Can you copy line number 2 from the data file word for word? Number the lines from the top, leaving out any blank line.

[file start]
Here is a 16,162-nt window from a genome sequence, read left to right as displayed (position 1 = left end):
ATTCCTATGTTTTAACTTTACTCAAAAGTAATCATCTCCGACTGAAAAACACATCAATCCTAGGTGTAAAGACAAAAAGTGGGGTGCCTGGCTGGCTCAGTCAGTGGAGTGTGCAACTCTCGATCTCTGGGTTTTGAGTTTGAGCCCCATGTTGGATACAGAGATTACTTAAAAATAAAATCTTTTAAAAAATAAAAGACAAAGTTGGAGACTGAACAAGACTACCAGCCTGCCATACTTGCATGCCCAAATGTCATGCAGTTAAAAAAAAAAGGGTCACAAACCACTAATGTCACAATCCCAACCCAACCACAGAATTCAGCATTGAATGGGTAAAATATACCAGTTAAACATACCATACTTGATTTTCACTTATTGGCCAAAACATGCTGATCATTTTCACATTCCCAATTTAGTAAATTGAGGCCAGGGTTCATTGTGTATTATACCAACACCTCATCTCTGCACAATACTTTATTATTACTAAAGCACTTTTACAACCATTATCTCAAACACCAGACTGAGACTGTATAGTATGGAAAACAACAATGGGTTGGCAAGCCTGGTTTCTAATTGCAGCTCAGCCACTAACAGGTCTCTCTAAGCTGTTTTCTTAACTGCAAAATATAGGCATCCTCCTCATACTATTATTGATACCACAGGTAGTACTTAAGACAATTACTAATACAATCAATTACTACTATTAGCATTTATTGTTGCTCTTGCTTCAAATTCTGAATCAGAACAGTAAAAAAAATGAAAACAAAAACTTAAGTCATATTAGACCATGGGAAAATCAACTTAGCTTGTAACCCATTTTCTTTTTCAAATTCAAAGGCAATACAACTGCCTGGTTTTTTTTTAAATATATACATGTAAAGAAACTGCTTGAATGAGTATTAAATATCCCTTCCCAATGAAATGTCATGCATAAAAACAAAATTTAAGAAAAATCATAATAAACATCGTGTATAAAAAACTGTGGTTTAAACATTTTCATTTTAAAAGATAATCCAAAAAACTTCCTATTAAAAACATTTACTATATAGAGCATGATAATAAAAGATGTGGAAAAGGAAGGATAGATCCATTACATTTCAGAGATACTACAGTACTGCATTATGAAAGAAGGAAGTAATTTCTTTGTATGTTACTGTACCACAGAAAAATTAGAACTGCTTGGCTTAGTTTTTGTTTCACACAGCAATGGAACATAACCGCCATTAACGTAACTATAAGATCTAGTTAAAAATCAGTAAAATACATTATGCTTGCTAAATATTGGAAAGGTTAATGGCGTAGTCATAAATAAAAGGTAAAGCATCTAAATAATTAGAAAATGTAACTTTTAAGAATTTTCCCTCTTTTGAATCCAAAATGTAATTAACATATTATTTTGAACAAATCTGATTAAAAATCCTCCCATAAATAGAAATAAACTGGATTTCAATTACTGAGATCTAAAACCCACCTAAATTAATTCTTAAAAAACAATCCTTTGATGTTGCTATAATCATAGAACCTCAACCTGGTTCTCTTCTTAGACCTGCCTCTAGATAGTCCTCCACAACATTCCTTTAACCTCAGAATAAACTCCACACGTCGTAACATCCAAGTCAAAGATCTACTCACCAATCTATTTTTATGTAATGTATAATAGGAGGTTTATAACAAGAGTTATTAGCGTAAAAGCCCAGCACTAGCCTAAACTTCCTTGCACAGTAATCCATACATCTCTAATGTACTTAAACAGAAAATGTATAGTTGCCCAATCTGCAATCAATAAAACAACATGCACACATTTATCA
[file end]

ATTCCTATGTTTTAACTTTACTCAAAAGTAATCATCTCCGACTGAAAAACACATCAATCCTAGGTGTAAAGACAAAAAGTGGGGTGCCTGGCTGGCTCAGTCAGTGGAGTGTGCAACTCTCGATCTCTGGGTTTTGAGTTTGAGCCCCATGTTGGATACAGAGATTACTTAAAAATAAAATCTTTTAAAAAATAAAAGACAAAGTTGGAGACTGAACAAGACTACCAGCCTGCCATACTTGCATGCCCAAATGTCATGCAGTTAAAAAAAAAAGGGTCACAAACCACTAATGTCACAATCCCAACCCAACCACAGAATTCAGCATTGAATGGGTAAAATATACCAGTTAAACATACCATACTTGATTTTCACTTATTGGCCAAAACATGCTGATCATTTTCACATTCCCAATTTAGTAAATTGAGGCCAGGGTTCATTGTGTATTATACCAACACCTCATCTCTGCACAATACTTTATTATTACTAAAGCACTTTTACAACCATTATCTCAAACACCAGACTGAGACTGTATAGTATGGAAAACAACAATGGGTTGGCAAGCCTGGTTTCTAATTGCAGCTCAGCCACTAACAGGTCTCTCTAAGCTGTTTTCTTAACTGCAAAATATAGGCATCCTCCTCATACTATTATTGATACCACAGGTAGTACTTAAGACAATTACTAATACAATCAATTACTACTATTAGCATTTATTGTTGCTCTTGCTTCAAATTCTGAATCAGAACAGTAAAAAAAATGAAAACAAAAACTTAAGTCATATTAGACCATGGGAAAATCAACTTAGCTTGTAACCCATTTTCTTTTTCAAATTCAAAGGCAATACAACTGCCTGGTTTTTTTTTAAATATATACATGTAAAGAAACTGCTTGAATGAGTATTAAATATCCCTTCCCAATGAAATGTCATGCATAAAAACAAAATTTAAGAAAAATCATAATAAACATCGTGTATAAAAAACTGTGGTTTAAACATTTTCATTTTAAAAGATAATCCAAAAAACTTCCTATTAAAAACATTTACTATATAGAGCATGATAATAAAAGATGTGGAAAAGGAAGGATAGATCCATTACATTTCAGAGATACTACAGTACTGCATTATGAAAGAAGGAAGTAATTTCTTTGTATGTTACTGTACCACAGAAAAATTAGAACTGCTTGGCTTAGTTTTTGTTTCACACAGCAATGGAACATAACCGCCATTAACGTAACTATAAGATCTAGTTAAAAATCAGTAAAATACATTATGCTTGCTAAATATTGGAAAGGTTAATGGCGTAGTCATAAATAAAAGGTAAAGCATCTAAATAATTAGAAAATGTAACTTTTAAGAATTTTCCCTCTTTTGAATCCAAAATGTAATTAACATATTATTTTGAACAAATCTGATTAAAAATCCTCCCATAAATAGAAATAAACTGGATTTCAATTACTGAGATCTAAAACCCACCTAAATTAATTCTTAAAAAACAATCCTTTGATGTTGCTATAATCATAGAACCTCAACCTGGTTCTCTTCTTAGACCTGCCTCTAGATAGTCCTCCACAACATTCCTTTAACCTCAGAATAAACTCCACACGTCGTAACATCCAAGTCAAAGATCTACTCACCAATCTATTTTTATGTAATGTATAATAGGAGGTTTATAACAAGAGTTATTAGCGTAAAAGCCCAGCACTAGCCTAAACTTCCTTGCACAGTAATCCATACATCTCTAATGTACTTAAACAGAAAATGTATAGTTGCCCAATCTGCAATCAATAAAACAACATGCACACATTTATCA